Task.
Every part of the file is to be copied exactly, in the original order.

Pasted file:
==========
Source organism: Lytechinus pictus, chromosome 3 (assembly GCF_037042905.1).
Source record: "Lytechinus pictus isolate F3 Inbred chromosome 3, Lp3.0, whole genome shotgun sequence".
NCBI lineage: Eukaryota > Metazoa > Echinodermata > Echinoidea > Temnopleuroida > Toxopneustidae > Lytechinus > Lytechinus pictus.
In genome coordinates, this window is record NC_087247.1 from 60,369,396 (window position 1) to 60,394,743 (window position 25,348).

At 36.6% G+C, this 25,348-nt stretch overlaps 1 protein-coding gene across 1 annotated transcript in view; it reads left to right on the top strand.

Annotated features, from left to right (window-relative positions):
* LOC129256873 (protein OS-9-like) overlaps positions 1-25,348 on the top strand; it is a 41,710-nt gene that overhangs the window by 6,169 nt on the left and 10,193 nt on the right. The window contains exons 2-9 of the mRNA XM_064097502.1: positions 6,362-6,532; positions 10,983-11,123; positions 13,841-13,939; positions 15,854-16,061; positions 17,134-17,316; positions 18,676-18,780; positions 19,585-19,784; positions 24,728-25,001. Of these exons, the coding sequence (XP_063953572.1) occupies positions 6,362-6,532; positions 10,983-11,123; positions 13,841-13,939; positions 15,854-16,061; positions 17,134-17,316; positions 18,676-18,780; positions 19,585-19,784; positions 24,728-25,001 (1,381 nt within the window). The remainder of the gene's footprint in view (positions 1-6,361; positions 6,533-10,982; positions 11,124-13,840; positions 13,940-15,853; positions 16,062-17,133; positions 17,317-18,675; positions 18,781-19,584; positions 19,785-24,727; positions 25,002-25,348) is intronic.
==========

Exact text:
Source organism: Lytechinus pictus, chromosome 3 (assembly GCF_037042905.1).
Source record: "Lytechinus pictus isolate F3 Inbred chromosome 3, Lp3.0, whole genome shotgun sequence".
NCBI lineage: Eukaryota > Metazoa > Echinodermata > Echinoidea > Temnopleuroida > Toxopneustidae > Lytechinus > Lytechinus pictus.
In genome coordinates, this window is record NC_087247.1 from 60,369,396 (window position 1) to 60,394,743 (window position 25,348).

At 36.6% G+C, this 25,348-nt stretch overlaps 1 protein-coding gene across 1 annotated transcript in view; it reads left to right on the top strand.

Annotated features, from left to right (window-relative positions):
* LOC129256873 (protein OS-9-like) overlaps positions 1-25,348 on the top strand; it is a 41,710-nt gene that overhangs the window by 6,169 nt on the left and 10,193 nt on the right. The window contains exons 2-9 of the mRNA XM_064097502.1: positions 6,362-6,532; positions 10,983-11,123; positions 13,841-13,939; positions 15,854-16,061; positions 17,134-17,316; positions 18,676-18,780; positions 19,585-19,784; positions 24,728-25,001. Of these exons, the coding sequence (XP_063953572.1) occupies positions 6,362-6,532; positions 10,983-11,123; positions 13,841-13,939; positions 15,854-16,061; positions 17,134-17,316; positions 18,676-18,780; positions 19,585-19,784; positions 24,728-25,001 (1,381 nt within the window). The remainder of the gene's footprint in view (positions 1-6,361; positions 6,533-10,982; positions 11,124-13,840; positions 13,940-15,853; positions 16,062-17,133; positions 17,317-18,675; positions 18,781-19,584; positions 19,785-24,727; positions 25,002-25,348) is intronic.